Lest storage vendors thought they were immune to disruption that open source hardware is having on the server industry, Netflix’s new Open Connect content-delivery network might make them think again. While Open Connect directly targets commercial CDNs, it’s based upon (or at least inspired by) open source storage designs first released by Backblaze almost three years ago. Backblaze’s design evolving and expanding its range into the data centers of a Fortune 1000 company is significant in the same way the evolution of modern man was for neanderthals.
By way of background, Backblaze is a cloud storage provider focused solely on backing up lots of data for cheap (like $5 a month for unlimited capacity cheap). In order to do that, it had to build a storage system that could hold massive amounts of data without breaking the bank. As of last July, Backblaze’s architecture had evolved to a point where a 135TB pod cost less than $7,400 to build from scratch.
Understandably, the architecture generated a lot of interest from companies and organizations wanting to leverage it to soothe their own IT budgets, but none of them are Netflix. EMC’s (e emc) Pat Gelsinger said recently that the storage component of Facebook’s Open Compute Project, called Open Vault, isn’t yet ready for primetime because nobody is running — or would run — mission-critical workloads on it. That might be true of Open Vault today — the project just launched earlier this year — but it likely won’t be for long. If you consider a CDN that serves Netflix streaming video mission-critical, the criticism is already invalid for Backblaze’s designs as Netflix has adapted them.
It’s worth noting, too, that open source hardware isn’t the only piece of the stack threatening legacy storage vendors such as EMC. I’ve heard it suggested recently by someone experienced in building out large-scale cloud infrastructure that the Hadoop Distributed File System has the potential to become the default file system for large infrastructures once it works out some of the limitations around performance and availability. One of the biggest of those limitations — the NameNode— has been eliminated in the latest version of Apache Hadoop and is already integrated into Cloudera’s new CDH4 release.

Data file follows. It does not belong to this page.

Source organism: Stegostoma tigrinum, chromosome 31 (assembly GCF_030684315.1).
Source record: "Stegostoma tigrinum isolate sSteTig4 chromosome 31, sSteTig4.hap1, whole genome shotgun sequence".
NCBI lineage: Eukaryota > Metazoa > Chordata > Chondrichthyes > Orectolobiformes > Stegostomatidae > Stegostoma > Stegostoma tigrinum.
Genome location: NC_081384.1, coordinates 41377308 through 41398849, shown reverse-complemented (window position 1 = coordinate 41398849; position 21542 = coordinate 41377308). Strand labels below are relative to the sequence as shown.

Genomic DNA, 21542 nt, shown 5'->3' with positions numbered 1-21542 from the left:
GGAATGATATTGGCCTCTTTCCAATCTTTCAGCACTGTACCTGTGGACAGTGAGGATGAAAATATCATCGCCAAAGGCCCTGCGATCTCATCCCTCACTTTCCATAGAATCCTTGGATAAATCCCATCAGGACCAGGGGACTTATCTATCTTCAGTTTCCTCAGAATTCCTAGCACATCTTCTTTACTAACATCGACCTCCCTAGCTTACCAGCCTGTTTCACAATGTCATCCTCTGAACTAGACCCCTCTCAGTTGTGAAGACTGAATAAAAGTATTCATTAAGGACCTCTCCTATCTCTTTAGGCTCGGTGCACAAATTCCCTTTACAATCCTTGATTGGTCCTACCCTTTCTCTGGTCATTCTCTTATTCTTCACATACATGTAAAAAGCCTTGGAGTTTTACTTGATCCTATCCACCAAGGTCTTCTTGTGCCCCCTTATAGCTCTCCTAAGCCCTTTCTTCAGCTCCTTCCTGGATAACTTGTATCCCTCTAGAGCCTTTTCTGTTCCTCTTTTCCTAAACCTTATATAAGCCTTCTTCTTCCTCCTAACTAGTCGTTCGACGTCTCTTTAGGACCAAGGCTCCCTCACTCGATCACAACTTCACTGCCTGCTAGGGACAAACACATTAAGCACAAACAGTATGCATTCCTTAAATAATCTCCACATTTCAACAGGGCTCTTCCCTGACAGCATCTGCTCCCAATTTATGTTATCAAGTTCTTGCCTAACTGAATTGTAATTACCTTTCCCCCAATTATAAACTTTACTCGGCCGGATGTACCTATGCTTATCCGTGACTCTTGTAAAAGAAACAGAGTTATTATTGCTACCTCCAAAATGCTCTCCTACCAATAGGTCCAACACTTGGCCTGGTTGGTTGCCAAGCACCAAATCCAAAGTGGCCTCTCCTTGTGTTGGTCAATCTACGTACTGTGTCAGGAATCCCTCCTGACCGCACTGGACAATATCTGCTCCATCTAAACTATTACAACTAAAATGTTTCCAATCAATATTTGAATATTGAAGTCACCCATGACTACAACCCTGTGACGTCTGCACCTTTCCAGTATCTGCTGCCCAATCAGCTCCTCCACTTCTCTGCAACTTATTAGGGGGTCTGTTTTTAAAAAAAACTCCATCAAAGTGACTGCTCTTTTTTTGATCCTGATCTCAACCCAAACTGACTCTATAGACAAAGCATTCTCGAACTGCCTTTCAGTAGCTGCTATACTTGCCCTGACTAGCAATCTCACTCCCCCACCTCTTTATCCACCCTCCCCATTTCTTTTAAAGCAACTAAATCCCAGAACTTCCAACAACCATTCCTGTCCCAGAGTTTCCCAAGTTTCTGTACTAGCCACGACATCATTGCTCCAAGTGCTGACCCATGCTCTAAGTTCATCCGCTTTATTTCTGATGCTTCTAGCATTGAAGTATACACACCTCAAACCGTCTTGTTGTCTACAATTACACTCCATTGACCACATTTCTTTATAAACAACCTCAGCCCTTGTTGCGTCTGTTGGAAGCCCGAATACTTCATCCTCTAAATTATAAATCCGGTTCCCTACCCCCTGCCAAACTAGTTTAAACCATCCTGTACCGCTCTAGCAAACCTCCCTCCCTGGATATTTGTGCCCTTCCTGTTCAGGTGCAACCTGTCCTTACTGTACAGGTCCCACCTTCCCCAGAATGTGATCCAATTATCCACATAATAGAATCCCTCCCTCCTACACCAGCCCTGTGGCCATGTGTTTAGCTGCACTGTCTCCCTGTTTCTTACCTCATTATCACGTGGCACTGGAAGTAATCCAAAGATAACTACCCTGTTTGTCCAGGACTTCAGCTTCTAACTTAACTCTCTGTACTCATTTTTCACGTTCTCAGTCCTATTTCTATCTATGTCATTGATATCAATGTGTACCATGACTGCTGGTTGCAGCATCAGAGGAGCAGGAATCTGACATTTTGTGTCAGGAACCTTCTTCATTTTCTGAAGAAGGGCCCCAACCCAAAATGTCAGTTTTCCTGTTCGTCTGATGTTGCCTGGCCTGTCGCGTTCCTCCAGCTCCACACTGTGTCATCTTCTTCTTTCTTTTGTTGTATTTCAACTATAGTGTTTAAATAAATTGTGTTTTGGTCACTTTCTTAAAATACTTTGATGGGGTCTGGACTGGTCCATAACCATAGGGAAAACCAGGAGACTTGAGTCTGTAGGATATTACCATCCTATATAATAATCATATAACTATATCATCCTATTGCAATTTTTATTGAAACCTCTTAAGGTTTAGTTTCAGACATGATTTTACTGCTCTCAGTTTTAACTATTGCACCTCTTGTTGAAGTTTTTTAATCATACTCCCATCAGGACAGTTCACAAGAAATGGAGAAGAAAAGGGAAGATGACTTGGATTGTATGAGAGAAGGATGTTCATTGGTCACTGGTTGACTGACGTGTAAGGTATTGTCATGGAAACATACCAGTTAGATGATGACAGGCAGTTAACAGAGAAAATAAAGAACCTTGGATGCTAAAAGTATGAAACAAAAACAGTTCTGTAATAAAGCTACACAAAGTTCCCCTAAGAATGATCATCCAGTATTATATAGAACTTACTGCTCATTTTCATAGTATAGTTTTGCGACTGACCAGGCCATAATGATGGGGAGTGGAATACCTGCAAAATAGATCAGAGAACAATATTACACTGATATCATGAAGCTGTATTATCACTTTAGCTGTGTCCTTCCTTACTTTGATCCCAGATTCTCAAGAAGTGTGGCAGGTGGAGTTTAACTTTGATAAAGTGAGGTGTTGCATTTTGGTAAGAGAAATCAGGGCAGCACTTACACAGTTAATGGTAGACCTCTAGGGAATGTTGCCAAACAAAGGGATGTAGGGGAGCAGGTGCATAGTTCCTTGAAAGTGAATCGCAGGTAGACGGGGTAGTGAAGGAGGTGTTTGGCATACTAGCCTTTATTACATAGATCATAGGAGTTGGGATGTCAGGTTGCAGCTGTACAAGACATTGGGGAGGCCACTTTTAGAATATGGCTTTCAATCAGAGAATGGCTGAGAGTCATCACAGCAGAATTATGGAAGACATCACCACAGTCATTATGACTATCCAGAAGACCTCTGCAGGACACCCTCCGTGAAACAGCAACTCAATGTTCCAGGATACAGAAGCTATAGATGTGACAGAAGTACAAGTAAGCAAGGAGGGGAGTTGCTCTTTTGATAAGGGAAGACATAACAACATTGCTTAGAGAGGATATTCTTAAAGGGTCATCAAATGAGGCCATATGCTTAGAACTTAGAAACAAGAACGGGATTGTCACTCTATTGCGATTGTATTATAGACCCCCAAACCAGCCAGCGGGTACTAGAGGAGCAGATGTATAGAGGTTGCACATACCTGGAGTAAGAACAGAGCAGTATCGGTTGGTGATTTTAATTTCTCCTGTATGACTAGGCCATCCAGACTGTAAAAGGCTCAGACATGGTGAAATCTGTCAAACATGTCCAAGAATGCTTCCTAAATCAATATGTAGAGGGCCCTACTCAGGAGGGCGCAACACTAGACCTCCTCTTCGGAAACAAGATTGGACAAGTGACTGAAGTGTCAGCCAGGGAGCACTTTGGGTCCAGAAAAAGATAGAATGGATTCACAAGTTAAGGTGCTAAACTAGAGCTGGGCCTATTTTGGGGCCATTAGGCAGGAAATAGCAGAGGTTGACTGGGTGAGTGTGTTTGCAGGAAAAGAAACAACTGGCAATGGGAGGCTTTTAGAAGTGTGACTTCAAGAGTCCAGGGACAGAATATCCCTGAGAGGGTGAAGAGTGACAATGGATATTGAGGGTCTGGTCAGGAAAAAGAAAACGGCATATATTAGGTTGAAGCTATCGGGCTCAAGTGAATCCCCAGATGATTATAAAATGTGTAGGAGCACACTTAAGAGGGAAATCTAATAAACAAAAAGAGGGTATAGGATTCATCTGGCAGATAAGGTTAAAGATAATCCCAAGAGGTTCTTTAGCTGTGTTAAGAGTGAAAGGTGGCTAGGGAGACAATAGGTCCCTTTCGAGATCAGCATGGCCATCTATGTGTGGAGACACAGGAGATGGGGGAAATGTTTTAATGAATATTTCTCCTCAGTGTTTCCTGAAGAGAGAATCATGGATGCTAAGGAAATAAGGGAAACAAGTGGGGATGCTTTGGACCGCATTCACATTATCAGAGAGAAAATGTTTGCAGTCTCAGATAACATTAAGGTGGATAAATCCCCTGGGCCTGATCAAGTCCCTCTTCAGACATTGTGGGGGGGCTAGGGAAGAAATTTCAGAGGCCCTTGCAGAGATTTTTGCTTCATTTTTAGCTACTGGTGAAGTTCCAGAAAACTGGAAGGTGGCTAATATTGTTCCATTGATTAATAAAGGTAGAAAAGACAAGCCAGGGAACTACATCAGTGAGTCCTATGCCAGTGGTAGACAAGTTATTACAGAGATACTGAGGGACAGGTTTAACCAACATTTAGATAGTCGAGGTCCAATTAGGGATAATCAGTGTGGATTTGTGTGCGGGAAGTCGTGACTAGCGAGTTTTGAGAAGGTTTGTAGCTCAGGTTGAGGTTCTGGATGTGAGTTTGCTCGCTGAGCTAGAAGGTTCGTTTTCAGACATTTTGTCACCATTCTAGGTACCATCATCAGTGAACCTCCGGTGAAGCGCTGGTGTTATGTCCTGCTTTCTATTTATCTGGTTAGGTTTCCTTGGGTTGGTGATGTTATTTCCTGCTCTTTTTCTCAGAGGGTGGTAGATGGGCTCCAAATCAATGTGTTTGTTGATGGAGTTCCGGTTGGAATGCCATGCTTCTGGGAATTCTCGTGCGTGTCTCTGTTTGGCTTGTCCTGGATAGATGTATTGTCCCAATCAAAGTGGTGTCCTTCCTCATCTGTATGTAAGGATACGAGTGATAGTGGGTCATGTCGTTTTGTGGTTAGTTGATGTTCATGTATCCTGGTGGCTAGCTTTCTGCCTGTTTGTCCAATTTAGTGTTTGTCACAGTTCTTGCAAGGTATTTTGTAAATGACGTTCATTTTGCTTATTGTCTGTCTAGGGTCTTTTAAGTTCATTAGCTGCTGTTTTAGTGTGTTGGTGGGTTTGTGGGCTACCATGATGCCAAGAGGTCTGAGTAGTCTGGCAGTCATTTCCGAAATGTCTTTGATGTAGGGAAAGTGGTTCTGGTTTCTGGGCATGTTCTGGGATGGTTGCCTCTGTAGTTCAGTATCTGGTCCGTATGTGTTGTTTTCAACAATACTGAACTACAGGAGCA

Can storage deal with the open source disruption?
As with Open Compute’s effects on the server industry, though, open source storage doesn’t need to spell doom for legacy vendors if they’re willing to adapt. One reason is that, at least in the short term, there are still plenty of customers that don’t operate at Facebook or Netflix scale and can afford to pay a premium on smaller deployments that offer the features (and vendor support) those customers demand.
If the server shipments tell us anything, though, it’s that the rise of cloud computing and web giants will ultimately take a toll on the storage market, too. Fewer, but very large, customers will be responsible for a greater percentage of sales, and they won’t necessarily want all the bells and whistles that make enterprise storage products so expensive. And if VMware is correct, even mainstream enterprises will soon want to follow the examples of web giants like Google and Facebook by running relatively dumb hardware managed by really smart software.
If this scenario plays out, storage vendors will have to reassess how they deliver value and earn their money. That might mean adopting open source designs in their own gear while shifting their focus a lot more heavily toward software and services, or perhaps unlocking their storage-management software from the hardware and certifying it to run on open source gear.
Perhaps we’ll get some ideas for what the future storage and markets look like at our Structure conference June 20 and 21, where we’ll dive into the topic with Facebook’s Frank Frankovsy, Netflix’s Adrian Cockroft and VMware Steve Herrod. Whatever the case, it looks like something will have to give.
Feature image courtesy of Shutterstock user Zadorozhnyi Viktor.